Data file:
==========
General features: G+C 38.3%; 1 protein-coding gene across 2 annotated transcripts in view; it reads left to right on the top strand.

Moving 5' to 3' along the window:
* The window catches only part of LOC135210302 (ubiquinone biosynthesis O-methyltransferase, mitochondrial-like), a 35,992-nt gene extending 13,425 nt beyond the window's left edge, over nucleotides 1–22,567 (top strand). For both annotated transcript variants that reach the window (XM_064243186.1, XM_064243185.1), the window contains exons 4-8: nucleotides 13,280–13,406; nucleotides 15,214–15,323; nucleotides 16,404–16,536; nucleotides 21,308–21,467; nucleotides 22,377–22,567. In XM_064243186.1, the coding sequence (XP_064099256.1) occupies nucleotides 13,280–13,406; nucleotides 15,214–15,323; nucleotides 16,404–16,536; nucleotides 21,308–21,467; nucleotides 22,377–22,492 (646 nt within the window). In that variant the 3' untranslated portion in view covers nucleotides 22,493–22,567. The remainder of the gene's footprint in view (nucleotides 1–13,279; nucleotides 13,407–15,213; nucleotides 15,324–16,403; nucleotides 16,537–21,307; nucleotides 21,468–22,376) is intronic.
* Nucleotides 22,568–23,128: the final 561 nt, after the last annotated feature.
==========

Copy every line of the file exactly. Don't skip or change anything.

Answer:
General features: G+C 38.3%; 1 protein-coding gene across 2 annotated transcripts in view; it reads left to right on the top strand.

Moving 5' to 3' along the window:
* The window catches only part of LOC135210302 (ubiquinone biosynthesis O-methyltransferase, mitochondrial-like), a 35,992-nt gene extending 13,425 nt beyond the window's left edge, over nucleotides 1–22,567 (top strand). For both annotated transcript variants that reach the window (XM_064243186.1, XM_064243185.1), the window contains exons 4-8: nucleotides 13,280–13,406; nucleotides 15,214–15,323; nucleotides 16,404–16,536; nucleotides 21,308–21,467; nucleotides 22,377–22,567. In XM_064243186.1, the coding sequence (XP_064099256.1) occupies nucleotides 13,280–13,406; nucleotides 15,214–15,323; nucleotides 16,404–16,536; nucleotides 21,308–21,467; nucleotides 22,377–22,492 (646 nt within the window). In that variant the 3' untranslated portion in view covers nucleotides 22,493–22,567. The remainder of the gene's footprint in view (nucleotides 1–13,279; nucleotides 13,407–15,213; nucleotides 15,324–16,403; nucleotides 16,537–21,307; nucleotides 21,468–22,376) is intronic.
* Nucleotides 22,568–23,128: the final 561 nt, after the last annotated feature.